In his bid to take Nevada, Mitt Romney made inroads among several voting groups that had been solidly behind President Barack Obama.
With last night’s important election over and President Barack Obama will be getting another term as President of the United States.
Nevada’s perpetual loser didn’t triumph on Election Day, but “none of the above” played a familiar role — not as an outright spoiler, but as a pesky sideline heckler.
President Barack Obama and Mitt Romney are turning to star power for help in the battleground state of Nevada.
President Barack Obama has one mission heading into his first debate with Republican Mitt Romney: Don’t screw things up.
A campaign source says Mitt Romney plans to make another stop in Las Vegas on Friday.
The citizens of Arizona’s ninth district have selected Kyrsten Sinema, an openly bisexual candidate, as the Democratic nominee for Congress.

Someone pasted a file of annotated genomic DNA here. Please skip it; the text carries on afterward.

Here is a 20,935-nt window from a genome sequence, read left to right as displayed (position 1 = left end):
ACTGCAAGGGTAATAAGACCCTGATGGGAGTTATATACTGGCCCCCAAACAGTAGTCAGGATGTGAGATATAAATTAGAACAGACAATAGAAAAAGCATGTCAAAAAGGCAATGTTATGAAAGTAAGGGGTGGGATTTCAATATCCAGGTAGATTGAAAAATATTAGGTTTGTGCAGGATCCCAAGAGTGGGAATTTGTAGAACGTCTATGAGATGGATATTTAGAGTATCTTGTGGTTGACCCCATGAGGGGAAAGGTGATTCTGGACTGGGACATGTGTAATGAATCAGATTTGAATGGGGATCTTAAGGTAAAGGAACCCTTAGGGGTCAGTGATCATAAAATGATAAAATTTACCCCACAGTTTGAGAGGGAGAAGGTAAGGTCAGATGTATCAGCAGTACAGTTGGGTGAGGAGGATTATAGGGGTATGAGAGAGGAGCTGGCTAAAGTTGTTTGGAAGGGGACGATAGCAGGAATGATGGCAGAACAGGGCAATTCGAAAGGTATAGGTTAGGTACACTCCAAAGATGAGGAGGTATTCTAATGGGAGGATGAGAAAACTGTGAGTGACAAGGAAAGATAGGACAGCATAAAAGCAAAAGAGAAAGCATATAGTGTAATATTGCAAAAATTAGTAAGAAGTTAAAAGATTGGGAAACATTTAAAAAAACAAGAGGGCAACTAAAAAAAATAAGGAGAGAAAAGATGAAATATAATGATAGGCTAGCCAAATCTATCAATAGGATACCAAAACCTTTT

Republican presidential hopeful Ron Paul trumped presumptive nominee Mitt Romney in Nevada’s national delegate count Sunday, but he will only be able to parlay those supporters into votes for his longshot bid at the national GOP convention if Romney fails to win the nomination in the first round.
Latino voters were initially pegged as one of the more influential groups in the election, one of the most necessary demographics to win over to ensure a general victory. But reported declines in both Latino voter registration and participation, and overall growth of the Latino population of Las Vegas and other major cities, all reflect a national trend that could ultimately curb the influence Hispanic voters have in the 2012 election.
Democratic Congresswoman Shelley Berkley says she raised $1.2 million from April through June, surpassing Senator Dean Heller.